Robbins, Alexandra. “Fraternity: An Inside Look at a Year of College Boys Becoming Men”, Dutton Books, 2019.
From the Brothers
Alexandra Robbins gives us a look inside fraternity houses from current brothers’ perspectives thus also giving us an idea of what it is like to be a college guy today. We have here two life stories. Jake is a studious freshman looking at how far to go to find a brotherhood that will introduce him to lifelong friends and help conquer his social awkwardness; and Oliver is a hardworking chapter president trying to keep his misunderstood fraternity out of trouble despite many run-ins with the police. We are with them for a year and it is through them that we begin to understand
why students join fraternities in record numbers despite scandalous headlines. In an effort to find out what it’s like to be a fraternity brother in the twenty-first century, writer Alexandra Robbins contacted hundreds of brothers whose chapters don’t make headlines—and who suggested that a fraternity can be a healthy safe space for men.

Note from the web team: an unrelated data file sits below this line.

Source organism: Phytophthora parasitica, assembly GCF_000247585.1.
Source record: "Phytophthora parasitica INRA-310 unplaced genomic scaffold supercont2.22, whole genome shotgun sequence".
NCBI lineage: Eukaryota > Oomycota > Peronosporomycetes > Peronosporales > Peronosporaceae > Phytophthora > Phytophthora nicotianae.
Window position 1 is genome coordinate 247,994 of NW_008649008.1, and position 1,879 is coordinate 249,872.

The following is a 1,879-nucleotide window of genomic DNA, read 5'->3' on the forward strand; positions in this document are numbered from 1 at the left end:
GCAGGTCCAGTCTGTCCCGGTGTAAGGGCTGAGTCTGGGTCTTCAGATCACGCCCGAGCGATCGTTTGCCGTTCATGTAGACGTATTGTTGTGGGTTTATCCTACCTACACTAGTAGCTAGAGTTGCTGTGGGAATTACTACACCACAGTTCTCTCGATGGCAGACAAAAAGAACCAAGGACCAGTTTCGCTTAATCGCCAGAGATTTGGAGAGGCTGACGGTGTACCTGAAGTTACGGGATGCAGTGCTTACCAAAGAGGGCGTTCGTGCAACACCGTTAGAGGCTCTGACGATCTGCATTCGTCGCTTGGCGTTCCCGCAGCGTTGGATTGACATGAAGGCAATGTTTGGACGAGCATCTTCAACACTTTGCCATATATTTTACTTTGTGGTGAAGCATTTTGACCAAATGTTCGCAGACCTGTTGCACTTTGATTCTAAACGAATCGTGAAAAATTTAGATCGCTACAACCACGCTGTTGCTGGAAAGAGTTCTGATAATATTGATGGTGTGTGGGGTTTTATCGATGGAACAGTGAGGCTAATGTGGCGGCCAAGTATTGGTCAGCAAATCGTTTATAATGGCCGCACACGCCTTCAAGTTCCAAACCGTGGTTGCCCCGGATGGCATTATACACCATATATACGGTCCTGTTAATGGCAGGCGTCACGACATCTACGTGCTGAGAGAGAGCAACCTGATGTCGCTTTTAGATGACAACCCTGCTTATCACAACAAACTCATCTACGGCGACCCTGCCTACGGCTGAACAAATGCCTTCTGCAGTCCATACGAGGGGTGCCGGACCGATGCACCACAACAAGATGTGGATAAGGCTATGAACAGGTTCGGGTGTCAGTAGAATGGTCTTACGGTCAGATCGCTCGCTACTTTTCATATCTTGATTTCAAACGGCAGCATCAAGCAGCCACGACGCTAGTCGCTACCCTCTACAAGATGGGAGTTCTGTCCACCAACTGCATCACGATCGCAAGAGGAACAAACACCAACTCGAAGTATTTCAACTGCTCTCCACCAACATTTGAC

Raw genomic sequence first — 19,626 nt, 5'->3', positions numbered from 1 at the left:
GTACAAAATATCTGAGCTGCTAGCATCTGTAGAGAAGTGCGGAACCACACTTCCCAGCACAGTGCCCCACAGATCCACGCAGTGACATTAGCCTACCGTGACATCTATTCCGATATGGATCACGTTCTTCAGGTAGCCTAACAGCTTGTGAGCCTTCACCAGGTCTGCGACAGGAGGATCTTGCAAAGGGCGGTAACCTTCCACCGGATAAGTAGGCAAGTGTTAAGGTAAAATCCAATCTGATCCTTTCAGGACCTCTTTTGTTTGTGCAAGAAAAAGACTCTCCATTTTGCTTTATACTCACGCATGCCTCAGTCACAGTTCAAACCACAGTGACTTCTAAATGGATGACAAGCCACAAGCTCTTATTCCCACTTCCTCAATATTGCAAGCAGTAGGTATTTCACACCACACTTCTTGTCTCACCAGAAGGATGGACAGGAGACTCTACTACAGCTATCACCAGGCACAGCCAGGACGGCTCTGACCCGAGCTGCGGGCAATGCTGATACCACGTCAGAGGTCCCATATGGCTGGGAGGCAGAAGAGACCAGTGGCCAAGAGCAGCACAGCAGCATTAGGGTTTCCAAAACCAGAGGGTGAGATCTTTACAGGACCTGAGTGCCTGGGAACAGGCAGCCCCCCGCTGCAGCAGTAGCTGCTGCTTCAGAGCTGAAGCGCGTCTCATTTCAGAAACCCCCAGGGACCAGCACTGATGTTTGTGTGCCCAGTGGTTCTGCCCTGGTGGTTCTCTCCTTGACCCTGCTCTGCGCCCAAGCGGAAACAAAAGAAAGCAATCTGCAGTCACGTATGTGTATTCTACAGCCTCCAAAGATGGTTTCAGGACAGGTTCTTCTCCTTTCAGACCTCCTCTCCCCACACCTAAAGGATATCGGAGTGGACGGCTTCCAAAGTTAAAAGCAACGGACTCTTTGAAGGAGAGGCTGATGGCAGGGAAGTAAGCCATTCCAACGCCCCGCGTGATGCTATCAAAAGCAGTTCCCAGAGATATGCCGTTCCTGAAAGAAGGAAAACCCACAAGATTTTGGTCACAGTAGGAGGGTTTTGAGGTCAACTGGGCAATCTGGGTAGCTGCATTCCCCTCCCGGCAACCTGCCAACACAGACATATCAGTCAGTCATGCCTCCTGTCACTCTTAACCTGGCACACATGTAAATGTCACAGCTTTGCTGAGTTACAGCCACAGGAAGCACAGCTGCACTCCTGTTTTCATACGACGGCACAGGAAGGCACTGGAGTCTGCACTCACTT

This is not just about fraternity life, it is also about the transition from boyhood to manhood. The text brings psychology, current events, neuroscience, and interviews together in order to explore the state of masculinity today, and what that means for students and their parents. College boys candidly discuss sex, friendship, social media, drinking, peer pressure, gender roles, and even porn. For many boys or men, if you prefer, the college experience is when they are at a vulnerable age and are living on their own for perhaps the first time. We live in a time when one can be stigmatized for being male and realizing how to navigate the complicated, coming-of-age journey to manhood alone.
Robbins shows us that fraternities are not monolithic and that they can be healthy, safe spaces.” It is important to note that in most cases, fraternity life depends on the school on whose campus the fraternity is located. I was a brother and often traveled to other schools and was amazed at the differences at each site.
We go behind the scenes of fraternity life and read about traditions and how they influence those who join fraternities yet keeping in mind that this influence extends to parents and often to the larger American culture. We become aware of
the changing roles and pressures that today’s millennial males face. She shares profiles of men “navigating the processes and pressures of rushing, pledging, and troubleshooting the hypermasculine fraternity culture and the rigid guidelines of collegiate social engagement.” Here are real-life perspectives “on the immersive, unifying, and chancy culture of fraternities.”